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Global Economy

How Nestlé benefits from inflation

Due to high inflation and supply chain problems, purchasing and raw material prices are increasing worldwide: In addition to energy and transport, packaging and foodstuffs such as cereals, milk and coffee are also becoming more expensive. The rising food prices are particularly noticeable. Because the manufacturers pass on the higher costs at least partially to the customers. The British group Unilever, for example, raised prices by 9.8 percent in the first half of 2022, and Nestlé, probably the best-known food multinational, by an average of 6.5 percent worldwide.

"The entire food sector is facing cost increases," said a Nestlé spokesman at the company's headquarters in Vevey on Lake Geneva: "This includes farmers and medium-sized companies that supply us and depend on them to cover their costs." That is why the industry giant does not rule out further price increases, because the prices would adjust to the increased costs. "Our teams in the markets have implemented price adjustments in a responsible manner," CEO Mark Schneider is quoted as saying in the press release accompanying the half-year report.

Almost ten percent more sales

Whether it's Nescafé, Kitkat chocolate bars, Maggi soup or Vittel mineral water: Nestlé sells groceries in almost every country in the world. And despite rising prices, branded products remain in demand, with Nestlé's sales up 9.2 percent in the first half of 2022 compared to the same period last year.

When asked if consumers around the world will accept even greater price increases, the spokesman replies: "The priority is and will remain to ensure that our products and brands can still be purchased at affordable prices. Our significantly reduced gross margin also shows that that we have not fully passed on unprecedented cost inflation to our consumers." The group is doing everything it can to mitigate further cost increases for its customers: "For example, through the further harmonization of recipes and packaging or the use of new technologies in production."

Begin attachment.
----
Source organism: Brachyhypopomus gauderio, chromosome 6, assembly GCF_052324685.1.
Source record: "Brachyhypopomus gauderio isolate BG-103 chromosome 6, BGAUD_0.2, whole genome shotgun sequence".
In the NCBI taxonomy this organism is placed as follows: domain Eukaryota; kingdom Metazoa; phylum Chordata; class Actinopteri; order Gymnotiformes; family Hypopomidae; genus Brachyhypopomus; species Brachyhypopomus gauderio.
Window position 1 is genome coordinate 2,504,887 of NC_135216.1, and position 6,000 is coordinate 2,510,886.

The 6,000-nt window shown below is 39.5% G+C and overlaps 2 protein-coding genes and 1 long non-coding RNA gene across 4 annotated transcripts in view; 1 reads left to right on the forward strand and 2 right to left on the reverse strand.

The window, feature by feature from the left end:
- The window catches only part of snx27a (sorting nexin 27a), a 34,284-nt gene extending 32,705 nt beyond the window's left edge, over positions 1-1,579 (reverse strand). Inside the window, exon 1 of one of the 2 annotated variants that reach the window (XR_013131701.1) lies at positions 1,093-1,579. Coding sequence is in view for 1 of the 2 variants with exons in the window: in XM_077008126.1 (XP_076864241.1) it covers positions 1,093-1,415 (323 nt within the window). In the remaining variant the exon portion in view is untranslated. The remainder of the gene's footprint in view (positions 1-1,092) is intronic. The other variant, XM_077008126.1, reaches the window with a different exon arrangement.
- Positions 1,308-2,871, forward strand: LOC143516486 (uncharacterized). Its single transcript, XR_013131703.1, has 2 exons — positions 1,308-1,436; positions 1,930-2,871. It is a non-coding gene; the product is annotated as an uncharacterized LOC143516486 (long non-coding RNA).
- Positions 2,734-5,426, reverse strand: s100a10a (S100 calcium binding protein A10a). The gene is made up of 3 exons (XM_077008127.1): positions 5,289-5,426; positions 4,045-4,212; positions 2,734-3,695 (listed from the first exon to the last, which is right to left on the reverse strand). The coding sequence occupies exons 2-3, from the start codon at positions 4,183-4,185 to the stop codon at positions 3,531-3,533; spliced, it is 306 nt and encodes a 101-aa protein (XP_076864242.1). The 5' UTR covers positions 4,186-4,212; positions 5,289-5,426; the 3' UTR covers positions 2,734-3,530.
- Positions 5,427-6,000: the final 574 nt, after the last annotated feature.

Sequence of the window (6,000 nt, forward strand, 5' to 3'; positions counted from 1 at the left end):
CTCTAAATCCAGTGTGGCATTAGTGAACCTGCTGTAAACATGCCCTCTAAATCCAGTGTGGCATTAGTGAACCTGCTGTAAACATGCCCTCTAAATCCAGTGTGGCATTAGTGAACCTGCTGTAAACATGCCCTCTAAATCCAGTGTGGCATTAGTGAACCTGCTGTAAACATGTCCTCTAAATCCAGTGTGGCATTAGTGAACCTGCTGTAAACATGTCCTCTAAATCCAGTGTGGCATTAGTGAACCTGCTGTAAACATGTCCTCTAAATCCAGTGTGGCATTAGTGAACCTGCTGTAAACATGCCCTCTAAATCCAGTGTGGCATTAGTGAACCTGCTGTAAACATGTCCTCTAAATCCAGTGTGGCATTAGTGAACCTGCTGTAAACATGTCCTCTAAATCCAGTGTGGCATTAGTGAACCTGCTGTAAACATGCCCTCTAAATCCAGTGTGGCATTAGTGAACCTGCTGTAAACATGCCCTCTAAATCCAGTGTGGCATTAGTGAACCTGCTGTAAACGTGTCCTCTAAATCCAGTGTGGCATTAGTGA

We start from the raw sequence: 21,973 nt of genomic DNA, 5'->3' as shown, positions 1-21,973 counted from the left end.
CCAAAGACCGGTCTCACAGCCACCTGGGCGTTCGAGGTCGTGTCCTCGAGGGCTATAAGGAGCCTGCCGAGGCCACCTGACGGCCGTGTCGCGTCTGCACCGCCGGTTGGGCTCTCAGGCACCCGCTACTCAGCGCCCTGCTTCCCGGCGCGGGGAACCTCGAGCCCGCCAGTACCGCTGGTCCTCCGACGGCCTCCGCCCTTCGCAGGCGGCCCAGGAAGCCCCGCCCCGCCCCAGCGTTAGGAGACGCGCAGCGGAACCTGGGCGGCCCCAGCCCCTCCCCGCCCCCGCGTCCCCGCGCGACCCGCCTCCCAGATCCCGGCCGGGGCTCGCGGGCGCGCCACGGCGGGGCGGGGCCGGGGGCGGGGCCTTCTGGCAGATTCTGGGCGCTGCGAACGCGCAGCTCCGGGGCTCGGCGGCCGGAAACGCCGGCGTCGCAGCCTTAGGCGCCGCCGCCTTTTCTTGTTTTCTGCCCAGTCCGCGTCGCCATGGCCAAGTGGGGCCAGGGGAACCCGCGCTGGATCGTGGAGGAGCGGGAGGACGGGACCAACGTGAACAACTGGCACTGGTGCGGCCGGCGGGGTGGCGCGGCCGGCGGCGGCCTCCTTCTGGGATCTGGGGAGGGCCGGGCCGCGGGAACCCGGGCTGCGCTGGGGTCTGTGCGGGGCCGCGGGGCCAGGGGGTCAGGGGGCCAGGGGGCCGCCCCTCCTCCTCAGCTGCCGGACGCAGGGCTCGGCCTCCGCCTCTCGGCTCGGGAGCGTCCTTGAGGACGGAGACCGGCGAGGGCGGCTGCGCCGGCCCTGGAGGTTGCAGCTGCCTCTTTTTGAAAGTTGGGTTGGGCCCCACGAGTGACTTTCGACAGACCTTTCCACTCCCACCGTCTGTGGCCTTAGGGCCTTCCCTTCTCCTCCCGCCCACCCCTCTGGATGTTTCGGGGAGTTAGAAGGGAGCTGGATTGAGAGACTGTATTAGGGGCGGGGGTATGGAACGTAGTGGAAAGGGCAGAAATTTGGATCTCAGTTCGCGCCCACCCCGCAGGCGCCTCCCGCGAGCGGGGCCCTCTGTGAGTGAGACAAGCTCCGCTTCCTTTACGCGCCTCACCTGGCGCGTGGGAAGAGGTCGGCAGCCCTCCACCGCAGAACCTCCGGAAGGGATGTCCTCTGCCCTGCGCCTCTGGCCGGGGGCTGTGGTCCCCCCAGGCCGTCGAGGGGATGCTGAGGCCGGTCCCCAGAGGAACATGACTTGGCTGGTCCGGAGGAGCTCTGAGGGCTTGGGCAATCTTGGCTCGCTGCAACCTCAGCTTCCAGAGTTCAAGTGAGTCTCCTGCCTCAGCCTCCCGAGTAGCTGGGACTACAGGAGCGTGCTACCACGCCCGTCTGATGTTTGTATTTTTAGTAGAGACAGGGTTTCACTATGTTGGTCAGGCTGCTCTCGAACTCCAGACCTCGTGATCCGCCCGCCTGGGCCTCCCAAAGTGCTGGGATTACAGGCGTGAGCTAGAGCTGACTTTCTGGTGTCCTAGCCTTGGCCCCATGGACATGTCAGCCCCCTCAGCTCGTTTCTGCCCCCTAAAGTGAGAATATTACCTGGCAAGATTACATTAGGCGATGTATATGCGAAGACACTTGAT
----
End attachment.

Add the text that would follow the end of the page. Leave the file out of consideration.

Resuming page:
"Price increases are generally justified"

Josianne Walpen, Head of Nutrition at the Swiss Foundation for Consumer Protection, says that it is difficult for customers to judge which price increases are justified: "Purchasing prices, supply contracts and margins are not transparent. Whether only increased costs are passed on or simply the margin is increased , can therefore hardly be estimated in everyday shopping." The foundation fears that the situation will be used in some places to maintain or even increase margins.

Stefan Michel, Professor of Strategy and Marketing at the IMD Business School in Lausanne, classifies the Nestlé example as follows: "In the half-year report, Nestlé shows that sales have also increased due to price increases, while margins have fallen. On the one hand, according to the group not all cost increases are passed on, on the other hand, price adjustments are often delayed. Without having studied each product individually: the price increases in 2022 are generally justified."

Euro has lost value

The trade expert Michel also addresses a Swiss peculiarity in customer behavior: "One would assume that after Corona, the Swiss would increasingly shop in neighboring countries again, precisely because the euro has continued to lose value against the Swiss franc. However, inflation in Germany about twice as high as in Switzerland, which reduces the attractiveness of shopping trips when petrol prices are high."

According to consumer advocate Walpen, the demand for food will not drop significantly even if prices continue to rise: "However, shifts in demand towards cheaper food are conceivable." Whether this trend prevails also depends on how prices in areas such as energy and other consumer goods develop in the future.

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